Explaining Easter: how can a death 2000 years ago help me live today?
What is Good Friday? Why is it called Good Friday? What is the difference between Easter and Good Friday?
There is an understandable lack of awareness of the Easter story in our world today. Educated people don't know the difference between Good Friday and Easter Sunday.
In this episode, host Robert Martin speaks with Gillian Asquith (Lecturer at Melbourne School of Theology) where Robert asks if there is anything more boring than being a lecturer in the Bible!
Gillian explains the meaning of Easter, she shares three good historical reasons to suggest that the events of that first Easter really did happen. Then Gillian also demonstrates the power of the Easter story by showing how it helped her overcome a particularly difficult time in her life. A fantastic conversation.
This episode of Bigger Questions was recorded under the show's previous title 'Logos Live', and part of the Words to Live by series of March 2016.
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Bigger questions asked in the conversation
How well you know what others know about Easter?
Lack of knowledge about Easter
Easter is a public holiday in Australia and the UK. But people don’t know much about its origins. Why do you think there is such lack of knowledge about Easter today?
Is this lack of knowledge about Easter common in your classes?
This seems understandable in our culture though?
So given this lack of knowledge in our world today we’re going to explain Easter. I heard a story of a woman who didn’t know the difference between Good Friday and Easter Sunday. Could you help her out?
How is Good Friday good?
You enjoy studying archaeology and the history of the biblical texts, do you think we have any good historical reasons to trust the Easter story?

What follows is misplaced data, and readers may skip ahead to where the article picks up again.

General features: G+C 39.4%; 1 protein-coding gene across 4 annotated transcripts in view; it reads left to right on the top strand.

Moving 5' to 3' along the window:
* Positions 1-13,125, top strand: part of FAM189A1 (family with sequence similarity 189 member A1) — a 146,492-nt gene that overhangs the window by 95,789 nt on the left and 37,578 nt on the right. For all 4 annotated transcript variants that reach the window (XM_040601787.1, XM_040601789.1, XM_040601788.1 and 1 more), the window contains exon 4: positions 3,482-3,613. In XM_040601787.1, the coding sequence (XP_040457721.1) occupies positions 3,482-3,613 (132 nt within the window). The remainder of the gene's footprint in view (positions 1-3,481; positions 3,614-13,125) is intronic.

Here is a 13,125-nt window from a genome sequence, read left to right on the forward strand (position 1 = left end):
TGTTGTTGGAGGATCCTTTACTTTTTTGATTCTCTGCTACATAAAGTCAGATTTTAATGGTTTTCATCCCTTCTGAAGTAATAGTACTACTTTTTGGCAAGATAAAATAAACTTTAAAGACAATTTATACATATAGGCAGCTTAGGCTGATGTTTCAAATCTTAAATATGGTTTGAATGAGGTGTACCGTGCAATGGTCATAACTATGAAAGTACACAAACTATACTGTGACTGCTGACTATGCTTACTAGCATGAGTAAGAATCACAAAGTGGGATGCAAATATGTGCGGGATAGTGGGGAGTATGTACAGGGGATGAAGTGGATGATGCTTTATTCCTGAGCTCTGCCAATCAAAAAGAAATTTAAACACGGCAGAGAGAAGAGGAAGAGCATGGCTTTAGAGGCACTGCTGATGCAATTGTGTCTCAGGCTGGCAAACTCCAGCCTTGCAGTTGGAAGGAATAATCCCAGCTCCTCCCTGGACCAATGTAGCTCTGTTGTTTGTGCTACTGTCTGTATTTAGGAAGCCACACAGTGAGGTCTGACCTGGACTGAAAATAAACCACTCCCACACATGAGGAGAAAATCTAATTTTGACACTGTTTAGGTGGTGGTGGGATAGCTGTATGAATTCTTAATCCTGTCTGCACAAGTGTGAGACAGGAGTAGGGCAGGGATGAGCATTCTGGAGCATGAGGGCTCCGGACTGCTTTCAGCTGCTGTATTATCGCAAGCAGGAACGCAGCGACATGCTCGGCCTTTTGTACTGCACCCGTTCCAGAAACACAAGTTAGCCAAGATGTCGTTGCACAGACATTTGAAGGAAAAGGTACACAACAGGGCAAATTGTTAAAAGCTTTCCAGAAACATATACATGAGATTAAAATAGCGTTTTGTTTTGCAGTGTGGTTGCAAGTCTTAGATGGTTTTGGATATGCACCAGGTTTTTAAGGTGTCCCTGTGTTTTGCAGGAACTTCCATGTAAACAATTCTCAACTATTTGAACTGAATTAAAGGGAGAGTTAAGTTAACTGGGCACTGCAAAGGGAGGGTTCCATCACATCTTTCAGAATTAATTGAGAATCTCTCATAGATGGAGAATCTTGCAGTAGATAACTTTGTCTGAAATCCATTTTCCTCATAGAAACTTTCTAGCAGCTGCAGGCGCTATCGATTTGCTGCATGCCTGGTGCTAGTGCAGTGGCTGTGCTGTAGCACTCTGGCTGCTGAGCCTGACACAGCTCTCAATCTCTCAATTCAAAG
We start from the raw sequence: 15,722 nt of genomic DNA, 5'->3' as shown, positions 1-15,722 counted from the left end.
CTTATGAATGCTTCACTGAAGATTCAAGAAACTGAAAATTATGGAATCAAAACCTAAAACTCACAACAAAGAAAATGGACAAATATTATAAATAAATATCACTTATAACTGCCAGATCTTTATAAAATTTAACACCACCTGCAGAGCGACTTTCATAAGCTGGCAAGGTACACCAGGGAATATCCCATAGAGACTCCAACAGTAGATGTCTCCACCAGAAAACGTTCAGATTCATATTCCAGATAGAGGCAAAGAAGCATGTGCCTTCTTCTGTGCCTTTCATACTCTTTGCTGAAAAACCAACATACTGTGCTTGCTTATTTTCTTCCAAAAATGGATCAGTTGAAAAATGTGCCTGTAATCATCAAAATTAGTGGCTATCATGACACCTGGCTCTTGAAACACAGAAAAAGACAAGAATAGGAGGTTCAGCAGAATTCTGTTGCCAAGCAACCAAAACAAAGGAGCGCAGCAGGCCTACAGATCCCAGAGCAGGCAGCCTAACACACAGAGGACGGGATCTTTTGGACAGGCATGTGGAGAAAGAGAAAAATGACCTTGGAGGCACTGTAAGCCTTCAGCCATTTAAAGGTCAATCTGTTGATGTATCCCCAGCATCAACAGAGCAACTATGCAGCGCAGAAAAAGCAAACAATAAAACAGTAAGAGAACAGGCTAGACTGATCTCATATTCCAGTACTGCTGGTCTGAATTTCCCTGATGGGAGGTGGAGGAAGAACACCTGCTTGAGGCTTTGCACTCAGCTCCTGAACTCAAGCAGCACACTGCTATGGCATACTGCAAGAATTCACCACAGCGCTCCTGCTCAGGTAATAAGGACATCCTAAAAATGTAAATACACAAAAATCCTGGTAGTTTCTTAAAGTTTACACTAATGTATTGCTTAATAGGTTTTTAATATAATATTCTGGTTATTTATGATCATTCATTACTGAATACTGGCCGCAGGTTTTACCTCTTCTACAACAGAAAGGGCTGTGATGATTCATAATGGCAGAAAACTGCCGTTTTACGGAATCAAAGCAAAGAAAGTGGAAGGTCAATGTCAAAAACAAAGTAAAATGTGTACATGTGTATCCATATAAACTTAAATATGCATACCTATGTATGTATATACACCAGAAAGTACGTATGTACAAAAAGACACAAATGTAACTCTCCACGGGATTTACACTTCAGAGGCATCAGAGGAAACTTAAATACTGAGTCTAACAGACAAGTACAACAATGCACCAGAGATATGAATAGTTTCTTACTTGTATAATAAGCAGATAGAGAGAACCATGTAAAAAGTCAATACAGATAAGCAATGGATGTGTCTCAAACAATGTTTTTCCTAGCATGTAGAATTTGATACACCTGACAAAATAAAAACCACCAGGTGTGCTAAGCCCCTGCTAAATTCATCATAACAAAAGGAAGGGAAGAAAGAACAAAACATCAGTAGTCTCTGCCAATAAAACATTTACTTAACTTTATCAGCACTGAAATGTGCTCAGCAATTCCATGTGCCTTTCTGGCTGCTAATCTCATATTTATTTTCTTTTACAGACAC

Story of betrayal and forgiveness
So what? The Easter story seems pretty nice, well rather gruesome and then nice, but a death 2,000 years ago seems somewhat disconnected to our modern lives in Melbourne. I mean the world was so different back then. What is the point of Easter?
What has that meant in your life?
What has it meant for you to forgive your former husband?
But even though you’ve forgiven your former husband, you’ve never reconciled with him, have you?
How is that similar to the way that we are reconciled with God?
We’re interested to hear about why you believe the Scriptures are worth following. Gillian, what convinced you to become a Christian believer?
The Bible reflection
The part of the Bible we’re reflecting on today comes from a book called Galatians. It’s a letter written by the Apostle Paul to a church in Galatia, which is in modern day Turkey. This letter forms part of what we call the New Testament.
The section we’re looking at describes something of how the Apostle Paul understood his relationship to Easter. He writes.
I have been crucified with Christ and I no longer live, but Christ lives in me.
What does it mean for me to be crucified with Christ? It seems as though I am connected to Christ’s death on that ‘Good’ Friday?
What do you think it mean when he says, I no longer live, but Christ lives in me. Does it means Paul has worms?
Is this related to what you were speaking before about being indwelt by the Holy Spirit?
The verse goes on and says,
The life I now live in the body, I live by faith in the Son of God, who loved me and gave himself for me.
He also speaks about the Son of God who loved me and gave himself for me. What is the love of the Son of God?
Can we have the same experience today?
How does a death 2000 years ago helps me live today?
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Gillian lectures in New Testament and Greek at several Melbourne theological colleges. Her areas of interest include the transmission of the text of the New Testament and biblical archaeology.